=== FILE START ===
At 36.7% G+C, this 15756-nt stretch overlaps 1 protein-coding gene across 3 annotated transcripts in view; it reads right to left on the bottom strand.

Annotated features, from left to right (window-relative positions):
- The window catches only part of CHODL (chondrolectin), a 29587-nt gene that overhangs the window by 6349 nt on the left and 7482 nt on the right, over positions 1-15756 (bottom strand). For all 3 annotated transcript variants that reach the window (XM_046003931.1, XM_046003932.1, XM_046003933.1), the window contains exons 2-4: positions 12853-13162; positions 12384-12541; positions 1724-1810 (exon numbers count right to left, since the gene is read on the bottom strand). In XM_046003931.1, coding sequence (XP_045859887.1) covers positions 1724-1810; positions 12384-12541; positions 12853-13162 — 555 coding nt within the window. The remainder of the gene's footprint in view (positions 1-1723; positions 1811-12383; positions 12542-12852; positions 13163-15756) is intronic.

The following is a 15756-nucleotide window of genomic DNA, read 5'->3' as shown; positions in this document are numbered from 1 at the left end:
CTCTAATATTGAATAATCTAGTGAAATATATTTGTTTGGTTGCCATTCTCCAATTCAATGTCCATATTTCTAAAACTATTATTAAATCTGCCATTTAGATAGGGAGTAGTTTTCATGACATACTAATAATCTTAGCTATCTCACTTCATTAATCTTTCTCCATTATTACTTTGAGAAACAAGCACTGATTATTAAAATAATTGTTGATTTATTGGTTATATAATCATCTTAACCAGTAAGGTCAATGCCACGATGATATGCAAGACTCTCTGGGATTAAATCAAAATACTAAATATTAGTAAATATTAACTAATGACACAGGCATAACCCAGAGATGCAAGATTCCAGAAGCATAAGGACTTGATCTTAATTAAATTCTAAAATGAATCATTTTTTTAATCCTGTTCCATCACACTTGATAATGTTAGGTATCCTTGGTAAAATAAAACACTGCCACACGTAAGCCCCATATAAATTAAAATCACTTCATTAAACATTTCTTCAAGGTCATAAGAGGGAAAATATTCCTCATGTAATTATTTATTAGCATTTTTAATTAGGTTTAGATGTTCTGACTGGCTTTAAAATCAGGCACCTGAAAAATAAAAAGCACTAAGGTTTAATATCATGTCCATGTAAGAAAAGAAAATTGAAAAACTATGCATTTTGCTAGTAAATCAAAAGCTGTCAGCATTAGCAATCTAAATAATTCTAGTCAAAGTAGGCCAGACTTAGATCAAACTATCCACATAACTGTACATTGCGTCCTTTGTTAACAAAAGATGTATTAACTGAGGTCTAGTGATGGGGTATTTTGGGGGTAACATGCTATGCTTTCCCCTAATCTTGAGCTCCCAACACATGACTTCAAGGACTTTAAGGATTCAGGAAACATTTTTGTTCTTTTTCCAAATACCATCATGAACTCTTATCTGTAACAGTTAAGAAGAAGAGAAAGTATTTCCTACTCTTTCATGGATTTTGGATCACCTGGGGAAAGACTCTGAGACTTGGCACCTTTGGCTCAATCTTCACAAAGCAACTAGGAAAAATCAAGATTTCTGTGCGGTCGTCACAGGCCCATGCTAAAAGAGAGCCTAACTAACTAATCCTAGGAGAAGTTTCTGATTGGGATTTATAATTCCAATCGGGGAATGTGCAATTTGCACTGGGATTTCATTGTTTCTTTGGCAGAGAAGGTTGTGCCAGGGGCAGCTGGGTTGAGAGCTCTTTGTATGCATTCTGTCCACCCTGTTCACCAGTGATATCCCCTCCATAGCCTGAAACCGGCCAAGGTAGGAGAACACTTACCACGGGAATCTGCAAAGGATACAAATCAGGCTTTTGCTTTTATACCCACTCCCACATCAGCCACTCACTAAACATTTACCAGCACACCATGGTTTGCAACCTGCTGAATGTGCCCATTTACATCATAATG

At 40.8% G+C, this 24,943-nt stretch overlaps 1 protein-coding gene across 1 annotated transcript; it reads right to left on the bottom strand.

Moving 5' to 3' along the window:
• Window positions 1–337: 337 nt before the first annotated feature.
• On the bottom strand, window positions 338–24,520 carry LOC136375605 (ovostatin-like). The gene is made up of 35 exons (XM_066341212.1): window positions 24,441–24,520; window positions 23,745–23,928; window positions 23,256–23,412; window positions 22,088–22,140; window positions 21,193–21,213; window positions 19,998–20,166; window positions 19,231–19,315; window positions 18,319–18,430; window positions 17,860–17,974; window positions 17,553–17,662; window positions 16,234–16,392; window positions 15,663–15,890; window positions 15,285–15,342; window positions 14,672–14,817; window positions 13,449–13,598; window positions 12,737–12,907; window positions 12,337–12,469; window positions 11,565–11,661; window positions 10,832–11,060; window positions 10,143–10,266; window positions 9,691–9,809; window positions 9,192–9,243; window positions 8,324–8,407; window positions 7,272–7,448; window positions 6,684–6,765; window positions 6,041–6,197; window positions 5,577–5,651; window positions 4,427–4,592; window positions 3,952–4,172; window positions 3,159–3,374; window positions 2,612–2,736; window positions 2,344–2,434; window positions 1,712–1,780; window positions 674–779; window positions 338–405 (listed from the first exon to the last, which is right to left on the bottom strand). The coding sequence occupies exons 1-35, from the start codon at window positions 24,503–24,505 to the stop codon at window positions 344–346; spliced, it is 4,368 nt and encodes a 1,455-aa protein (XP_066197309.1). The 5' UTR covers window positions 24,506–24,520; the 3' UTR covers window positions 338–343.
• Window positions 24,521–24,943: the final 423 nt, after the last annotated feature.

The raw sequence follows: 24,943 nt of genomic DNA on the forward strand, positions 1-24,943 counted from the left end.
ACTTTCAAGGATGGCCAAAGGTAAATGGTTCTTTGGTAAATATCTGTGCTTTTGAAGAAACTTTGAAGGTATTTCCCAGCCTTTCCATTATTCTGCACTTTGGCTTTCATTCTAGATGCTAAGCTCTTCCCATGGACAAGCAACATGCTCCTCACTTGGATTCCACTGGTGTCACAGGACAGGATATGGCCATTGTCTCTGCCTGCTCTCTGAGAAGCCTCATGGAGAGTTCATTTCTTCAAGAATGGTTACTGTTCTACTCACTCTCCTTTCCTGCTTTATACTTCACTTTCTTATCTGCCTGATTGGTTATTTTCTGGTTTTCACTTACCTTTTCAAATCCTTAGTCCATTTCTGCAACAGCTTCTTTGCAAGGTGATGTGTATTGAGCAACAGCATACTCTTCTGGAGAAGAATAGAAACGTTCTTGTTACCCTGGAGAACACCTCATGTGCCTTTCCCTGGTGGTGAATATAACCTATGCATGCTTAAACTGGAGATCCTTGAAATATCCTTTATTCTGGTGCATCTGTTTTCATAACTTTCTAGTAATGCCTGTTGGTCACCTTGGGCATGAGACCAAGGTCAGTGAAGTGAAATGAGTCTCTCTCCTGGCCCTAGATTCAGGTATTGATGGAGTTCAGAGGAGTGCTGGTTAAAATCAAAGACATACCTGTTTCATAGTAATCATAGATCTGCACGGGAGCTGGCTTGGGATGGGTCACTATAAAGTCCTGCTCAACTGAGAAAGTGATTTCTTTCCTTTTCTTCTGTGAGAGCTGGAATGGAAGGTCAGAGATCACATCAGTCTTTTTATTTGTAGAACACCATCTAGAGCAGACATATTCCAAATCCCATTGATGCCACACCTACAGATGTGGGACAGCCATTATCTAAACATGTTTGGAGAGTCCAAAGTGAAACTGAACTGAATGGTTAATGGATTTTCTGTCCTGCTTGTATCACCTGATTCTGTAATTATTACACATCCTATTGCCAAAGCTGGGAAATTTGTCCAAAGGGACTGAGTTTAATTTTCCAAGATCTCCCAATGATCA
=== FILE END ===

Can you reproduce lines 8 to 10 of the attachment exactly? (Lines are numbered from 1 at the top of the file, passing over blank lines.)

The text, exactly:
• Window positions 1–337: 337 nt before the first annotated feature.
• On the bottom strand, window positions 338–24,520 carry LOC136375605 (ovostatin-like). The gene is made up of 35 exons (XM_066341212.1): window positions 24,441–24,520; window positions 23,745–23,928; window positions 23,256–23,412; window positions 22,088–22,140; window positions 21,193–21,213; window positions 19,998–20,166; window positions 19,231–19,315; window positions 18,319–18,430; window positions 17,860–17,974; window positions 17,553–17,662; window positions 16,234–16,392; window positions 15,663–15,890; window positions 15,285–15,342; window positions 14,672–14,817; window positions 13,449–13,598; window positions 12,737–12,907; window positions 12,337–12,469; window positions 11,565–11,661; window positions 10,832–11,060; window positions 10,143–10,266; window positions 9,691–9,809; window positions 9,192–9,243; window positions 8,324–8,407; window positions 7,272–7,448; window positions 6,684–6,765; window positions 6,041–6,197; window positions 5,577–5,651; window positions 4,427–4,592; window positions 3,952–4,172; window positions 3,159–3,374; window positions 2,612–2,736; window positions 2,344–2,434; window positions 1,712–1,780; window positions 674–779; window positions 338–405 (listed from the first exon to the last, which is right to left on the bottom strand). The coding sequence occupies exons 1-35, from the start codon at window positions 24,503–24,505 to the stop codon at window positions 344–346; spliced, it is 4,368 nt and encodes a 1,455-aa protein (XP_066197309.1). The 5' UTR covers window positions 24,506–24,520; the 3' UTR covers window positions 338–343.
• Window positions 24,521–24,943: the final 423 nt, after the last annotated feature.